Regulatory reform has swept across Europe in recent years, with the UK, Spain, Italy, Germany, the Netherlands and Belgium, to name a few, embarking on reviews and introducing new rules. But how has this impacted business
For Colin Stewart, CEO of Palasino Malta, the answer to this question at the CasinoBeats Summit in Malta was ‘not quite sure’. Zeroing in on the UK, where the White Paper has finally been published, he reflected that regulated companies are ultimately the ones most likely to bear the brunt of restrictive measures.
Much has been made of black market operators in debates around the UK’s Gambling Act review. The end issue is that regulation has not quite addressed the illicit sector, the one that operates in violation of the law.
“Obviously, regulation is required,” Stewart said. “Again, the biggest issue that we find is the companies who keep to the regulations are the ones who get controlled.
“When you’ve got the black market and the other operators, they’re not interested in that, they don’t want to go and check out that everything they’re doing is okay etcetera, they forget about.”
Finding common ground with Stewart, Peter Wilson, CEO of PWL Legal, noted that it is much easier for regulators to initiate enforcement actions and campaigns against licenced entities.
This is because, firstly, regulators already possess all the necessary data on these firms, whilst there are also investigative complications and heavier costs when probing the activities of black market firms.
He said: “We’ve identified one of the first issues here, which is, yes, we have more increased regulation and that makes it more expensive to run a business now.
“However, the black market has not really been tackled, and that’s a perceived unfairness with the way regulators operate. And I think that goes across the board in every jurisdiction.”
Regulatory enforcement actions have become commonplace across Europe in recent years, although the UK and Dutch betting markets appear to be the most prevalent.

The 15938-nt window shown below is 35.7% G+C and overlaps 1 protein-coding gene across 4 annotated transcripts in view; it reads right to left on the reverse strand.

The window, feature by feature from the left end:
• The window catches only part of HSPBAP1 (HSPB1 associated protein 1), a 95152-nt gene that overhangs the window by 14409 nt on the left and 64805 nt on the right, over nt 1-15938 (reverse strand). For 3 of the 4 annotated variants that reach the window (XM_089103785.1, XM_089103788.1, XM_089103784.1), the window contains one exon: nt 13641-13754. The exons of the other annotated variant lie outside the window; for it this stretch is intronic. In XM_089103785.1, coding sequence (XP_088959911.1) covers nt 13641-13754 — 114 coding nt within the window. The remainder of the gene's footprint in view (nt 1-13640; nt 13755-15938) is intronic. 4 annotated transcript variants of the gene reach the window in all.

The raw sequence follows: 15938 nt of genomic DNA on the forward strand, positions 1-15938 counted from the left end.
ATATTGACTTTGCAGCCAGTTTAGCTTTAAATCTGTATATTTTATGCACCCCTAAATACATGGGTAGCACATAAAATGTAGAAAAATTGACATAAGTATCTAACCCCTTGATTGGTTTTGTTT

In the UK by April 2023 a total of £76m in fines were issued as a result of 27 enforcement cases, in comparison to £1.7m from three investigations during the 2016/17 financial year.
Two of the country’s leading bookmaker groups, William Hill and Entain, have found themselves facing regulatory wrath for social responsibility and AML failures
The companies were both hit with record financial penalties with the record first set by the £17m charge against Entain in July last year before being beaten by the £19.2m action against William Hill earlier this year.
“They’re not a bad guy,” Wilson commented on the William Hill case, in which the firm was – like its rival Entain – charged with a range of legacy compliance breaches dating to 2021 and prior.
“They are one of a whole number of leading gambling operators, we’re not talking about fly by night operators, we’re talking about people with very comprehensive management, very comprehensive departments dealing with every aspect of their centre.
“And yet still, they’re falling foul of the regulator. Why is this? Something’s going wrong.”
Building on the comments of his fellow panellists, Fortuna Entertainment Romania CEO Carlo di Maio noted that conflicts of interests make communicating on a regulatory level a difficult process.
Finally, concluding his assessment, Stewart doubled down that some regulators “have no idea what a casino is about, they’ve never been in one, never worked in one, so how can they sit down and make the rules?”
Some regulators are looking at their industry relationships as a case of ‘their way or the highway’, remarking: “If the regulator is not willing to sit down and discuss and work with you, you know, it’s like Canute sitting there in front of the waves and asking them to stop coming through.”
Read CasinoBeats full report on this panel session from Malta HERE